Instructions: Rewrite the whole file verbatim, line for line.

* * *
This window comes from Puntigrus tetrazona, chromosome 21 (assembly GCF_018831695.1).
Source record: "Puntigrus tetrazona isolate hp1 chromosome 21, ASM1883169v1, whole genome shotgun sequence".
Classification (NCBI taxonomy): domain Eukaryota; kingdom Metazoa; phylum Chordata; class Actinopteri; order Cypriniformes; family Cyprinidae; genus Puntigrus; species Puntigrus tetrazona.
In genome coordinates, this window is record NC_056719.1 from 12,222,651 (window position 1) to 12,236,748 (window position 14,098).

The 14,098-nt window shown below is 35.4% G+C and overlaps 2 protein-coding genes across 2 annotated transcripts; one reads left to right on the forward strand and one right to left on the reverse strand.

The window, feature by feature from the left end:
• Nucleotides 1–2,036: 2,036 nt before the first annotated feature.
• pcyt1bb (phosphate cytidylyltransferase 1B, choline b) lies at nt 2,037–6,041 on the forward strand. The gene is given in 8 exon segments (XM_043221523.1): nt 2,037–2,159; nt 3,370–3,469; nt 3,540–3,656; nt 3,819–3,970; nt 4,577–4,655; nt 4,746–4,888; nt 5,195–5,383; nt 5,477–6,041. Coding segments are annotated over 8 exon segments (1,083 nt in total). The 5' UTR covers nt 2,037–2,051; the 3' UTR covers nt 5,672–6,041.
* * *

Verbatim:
This window comes from Puntigrus tetrazona, chromosome 21 (assembly GCF_018831695.1).
Source record: "Puntigrus tetrazona isolate hp1 chromosome 21, ASM1883169v1, whole genome shotgun sequence".
Classification (NCBI taxonomy): domain Eukaryota; kingdom Metazoa; phylum Chordata; class Actinopteri; order Cypriniformes; family Cyprinidae; genus Puntigrus; species Puntigrus tetrazona.
In genome coordinates, this window is record NC_056719.1 from 12,222,651 (window position 1) to 12,236,748 (window position 14,098).

The 14,098-nt window shown below is 35.4% G+C and overlaps 2 protein-coding genes across 2 annotated transcripts; one reads left to right on the forward strand and one right to left on the reverse strand.

The window, feature by feature from the left end:
• Nucleotides 1–2,036: 2,036 nt before the first annotated feature.
• pcyt1bb (phosphate cytidylyltransferase 1B, choline b) lies at nt 2,037–6,041 on the forward strand. The gene is given in 8 exon segments (XM_043221523.1): nt 2,037–2,159; nt 3,370–3,469; nt 3,540–3,656; nt 3,819–3,970; nt 4,577–4,655; nt 4,746–4,888; nt 5,195–5,383; nt 5,477–6,041. Coding segments are annotated over 8 exon segments (1,083 nt in total). The 5' UTR covers nt 2,037–2,051; the 3' UTR covers nt 5,672–6,041.